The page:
“A bone to the dog is not charity. Charity is the bone shared with the dog, when you are just as hungry as the dog.”
― Jack London
I support my local kill shelter. Yes, I know what kind of reactions I get when I state that: the sharp intake of breath, the glaring eyes, and the accusations. Oh….the accusations.
“You believe in the killing of innocent animals?” No. I don’t, but enjoy that ham sandwich you’re eating while making that accusation.
I believe in the saving of as many animals as possible, but even in the Bible, God told Noah there was only room on the ark for two of each species. What do you think happened to the rest? They went to Best Friends Animals Sanctuary to ride out the flood?
So let me restate this as clearly as possible: I hate, abhor, and loathe the killing of dogs, cats and other shelter animals. I just happen to see that sometimes what I want to have happen and what can actually be done are two different things. Nurses don’t like to perform triage, but they do, and my utmost respect to those individual who are capable of of understanding this and doing it.
Let me explain in cold, hard numbers. In the U.S., there are currently 6-8 million cats and dogs in shelters at any given minute. Let that number sink in. 6-8 million. That number hasn’t changed much in the past few years. You adopt your Fido from your local shelter (congrats!), but in come a litter of pups from a mill. Or a dog that was finally caught after months of wandering the streets. A surrender. So many reasons for incoming animals. Where do these dogs go?
There is a lot of mongering out there about adopting from shelters, never buying from a breeder. I wholeheartedly support shelter adoptions. You are saving a life (and enriching yours in the process!). However, remember the number, 6-8 million in shelters. Between 2-4 million of these animals are euthanized every year.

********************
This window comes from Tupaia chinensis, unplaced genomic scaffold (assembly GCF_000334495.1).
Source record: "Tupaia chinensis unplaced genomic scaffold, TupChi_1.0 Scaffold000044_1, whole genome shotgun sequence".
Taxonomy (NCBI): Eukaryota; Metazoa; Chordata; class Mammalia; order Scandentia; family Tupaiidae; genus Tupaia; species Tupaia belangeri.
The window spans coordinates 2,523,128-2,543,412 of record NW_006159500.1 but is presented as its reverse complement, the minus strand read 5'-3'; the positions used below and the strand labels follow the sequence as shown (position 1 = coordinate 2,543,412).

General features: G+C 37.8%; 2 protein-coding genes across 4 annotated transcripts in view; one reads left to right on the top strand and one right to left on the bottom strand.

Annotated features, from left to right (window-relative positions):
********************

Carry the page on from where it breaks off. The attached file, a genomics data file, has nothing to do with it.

I have volunteered at both a no-kill and a kill shelter. At the kill shelter, I saw animal control officers do some crazy things: slide out onto ice covered lakes to save a stranded dog, risk a probable bite from a terrified animal just to finally retract the frightened dog from under a porch where it had been “living” for months. They do brave things. They do things without regard for themselves, only for the animals they are trying to save. And they do this with the knowledge that these animals, even once at the kennel, still aren’t necessarily saved. There is only so much room in the Ark.
I was at one time the trainer for a local no-kill shelter. It was a wonderful operation. Please don’t think I’m hating on no-kills – they are indeed saving animals! – but what is no kill? No kill means that a shelter doesn’t have the means to take in an animal, either because of the animal’s temperament, because of funding, or because they are full. So they take a pass on an animal that is offered to them. This means the animal is sent to county, where they are likely euthanized. I was frequently involved in such happenings. The shelter manager would ask my opinion on a dog, and I would do a temperament test. The shelter manage would decide the dog’s fate based upon the temperament test. None of these dogs were bad. They just didn’t make the cut according to the shelter manager.
So rather than claim a shelter is “no-kill”, I think it is more appropriate for a shelter to claim “we don’t do the killing ourselves”. Because what is really happening to these animals? They are still being put down. The Ark is full. Kinda like the beef I’m having for dinner tonight wasn’t killed by me…that happens off-site, out of my view. I’m not the one who killed it, but it still happens.
In a perfect world, nobody would know what a kill shelter even was. I love the work the volunteers at both kill and no-kill shelters do. The problem is there are too many animals, and not enough homes. Not enough funds to go towards the unwanted animals to set them up for the rest of their lives comfortably, so we do what we must.
I think education will play an important outcome for these animals. Children who grow up learning that animals are living, thinking beings are less likely to use them for cash in puppy mills. Children who are taught to love an animal are less likely as adults to leave it chained up outside, eventually sending it to a shelter when they’re finally sick of it. Children who grow up understanding an animal’s capacity for pain are more likely to volunteer as adults to help end suffering in any way they can.